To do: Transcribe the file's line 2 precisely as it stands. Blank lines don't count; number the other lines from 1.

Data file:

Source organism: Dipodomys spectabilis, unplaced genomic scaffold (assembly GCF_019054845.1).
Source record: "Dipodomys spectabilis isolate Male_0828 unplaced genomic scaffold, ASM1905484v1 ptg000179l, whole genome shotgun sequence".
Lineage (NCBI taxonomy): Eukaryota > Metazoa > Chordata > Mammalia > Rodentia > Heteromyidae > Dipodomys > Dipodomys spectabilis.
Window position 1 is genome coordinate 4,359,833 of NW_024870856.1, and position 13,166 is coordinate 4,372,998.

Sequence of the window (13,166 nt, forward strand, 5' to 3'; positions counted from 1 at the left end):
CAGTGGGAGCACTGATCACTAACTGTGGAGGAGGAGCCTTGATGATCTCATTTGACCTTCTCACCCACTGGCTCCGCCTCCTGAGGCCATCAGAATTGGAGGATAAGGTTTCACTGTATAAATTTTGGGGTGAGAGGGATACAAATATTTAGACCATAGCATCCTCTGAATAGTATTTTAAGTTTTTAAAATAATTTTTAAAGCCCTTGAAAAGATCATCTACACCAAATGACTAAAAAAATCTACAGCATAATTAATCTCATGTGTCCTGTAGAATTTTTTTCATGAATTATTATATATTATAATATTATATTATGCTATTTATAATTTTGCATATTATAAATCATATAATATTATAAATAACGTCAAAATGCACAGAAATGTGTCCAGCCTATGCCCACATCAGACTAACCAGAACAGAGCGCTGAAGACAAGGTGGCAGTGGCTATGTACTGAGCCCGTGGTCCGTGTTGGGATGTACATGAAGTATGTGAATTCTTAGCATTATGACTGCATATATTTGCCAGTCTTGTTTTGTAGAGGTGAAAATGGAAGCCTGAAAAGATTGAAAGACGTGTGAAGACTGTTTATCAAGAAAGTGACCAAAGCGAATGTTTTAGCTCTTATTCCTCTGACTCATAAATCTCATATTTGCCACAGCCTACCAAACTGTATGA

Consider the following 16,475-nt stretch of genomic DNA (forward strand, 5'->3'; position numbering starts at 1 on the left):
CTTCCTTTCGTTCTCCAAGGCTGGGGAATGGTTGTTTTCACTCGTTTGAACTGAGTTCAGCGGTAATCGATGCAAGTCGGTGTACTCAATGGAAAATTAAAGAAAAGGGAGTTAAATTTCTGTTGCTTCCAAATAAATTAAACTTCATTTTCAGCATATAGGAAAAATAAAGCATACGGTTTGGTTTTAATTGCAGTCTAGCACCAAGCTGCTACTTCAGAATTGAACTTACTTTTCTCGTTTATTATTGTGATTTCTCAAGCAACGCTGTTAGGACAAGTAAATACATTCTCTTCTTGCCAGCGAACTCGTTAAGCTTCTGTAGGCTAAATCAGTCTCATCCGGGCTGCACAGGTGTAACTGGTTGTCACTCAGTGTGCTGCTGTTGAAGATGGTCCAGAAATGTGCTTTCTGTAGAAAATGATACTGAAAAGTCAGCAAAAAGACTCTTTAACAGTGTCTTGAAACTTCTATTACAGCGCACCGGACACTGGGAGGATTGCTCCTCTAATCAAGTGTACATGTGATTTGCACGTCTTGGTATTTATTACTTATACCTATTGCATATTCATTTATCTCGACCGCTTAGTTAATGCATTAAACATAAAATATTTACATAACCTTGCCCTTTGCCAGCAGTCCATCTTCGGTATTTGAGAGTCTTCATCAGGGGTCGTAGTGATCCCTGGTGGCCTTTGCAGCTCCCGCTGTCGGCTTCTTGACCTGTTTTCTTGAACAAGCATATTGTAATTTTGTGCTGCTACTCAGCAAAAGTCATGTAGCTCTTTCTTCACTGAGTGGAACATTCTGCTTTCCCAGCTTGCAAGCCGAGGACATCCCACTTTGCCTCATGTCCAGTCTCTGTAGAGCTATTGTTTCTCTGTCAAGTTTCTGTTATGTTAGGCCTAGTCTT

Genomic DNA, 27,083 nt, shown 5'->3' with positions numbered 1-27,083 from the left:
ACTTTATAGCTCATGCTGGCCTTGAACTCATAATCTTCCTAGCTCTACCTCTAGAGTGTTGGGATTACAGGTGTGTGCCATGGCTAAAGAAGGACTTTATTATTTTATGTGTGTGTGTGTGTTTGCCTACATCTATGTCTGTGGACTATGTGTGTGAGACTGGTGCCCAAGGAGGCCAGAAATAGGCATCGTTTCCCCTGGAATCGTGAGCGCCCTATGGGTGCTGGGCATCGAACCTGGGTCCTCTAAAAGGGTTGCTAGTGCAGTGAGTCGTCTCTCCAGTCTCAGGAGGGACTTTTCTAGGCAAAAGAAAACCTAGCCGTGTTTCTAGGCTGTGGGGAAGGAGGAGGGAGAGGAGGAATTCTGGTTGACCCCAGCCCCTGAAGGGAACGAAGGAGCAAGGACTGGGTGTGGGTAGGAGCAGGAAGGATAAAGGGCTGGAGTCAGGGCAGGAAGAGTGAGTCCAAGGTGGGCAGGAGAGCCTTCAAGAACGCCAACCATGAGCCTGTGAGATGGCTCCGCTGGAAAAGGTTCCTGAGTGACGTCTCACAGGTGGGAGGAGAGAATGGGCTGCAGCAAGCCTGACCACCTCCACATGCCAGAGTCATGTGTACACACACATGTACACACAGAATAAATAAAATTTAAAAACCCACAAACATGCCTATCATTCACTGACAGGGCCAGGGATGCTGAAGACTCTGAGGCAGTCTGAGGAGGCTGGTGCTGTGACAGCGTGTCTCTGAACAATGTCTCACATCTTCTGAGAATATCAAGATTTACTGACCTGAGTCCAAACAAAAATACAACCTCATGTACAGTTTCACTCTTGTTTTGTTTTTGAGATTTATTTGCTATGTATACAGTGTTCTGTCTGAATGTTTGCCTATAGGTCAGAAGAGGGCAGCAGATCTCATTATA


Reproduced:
Source record: "Dipodomys spectabilis isolate Male_0828 unplaced genomic scaffold, ASM1905484v1 ptg000179l, whole genome shotgun sequence".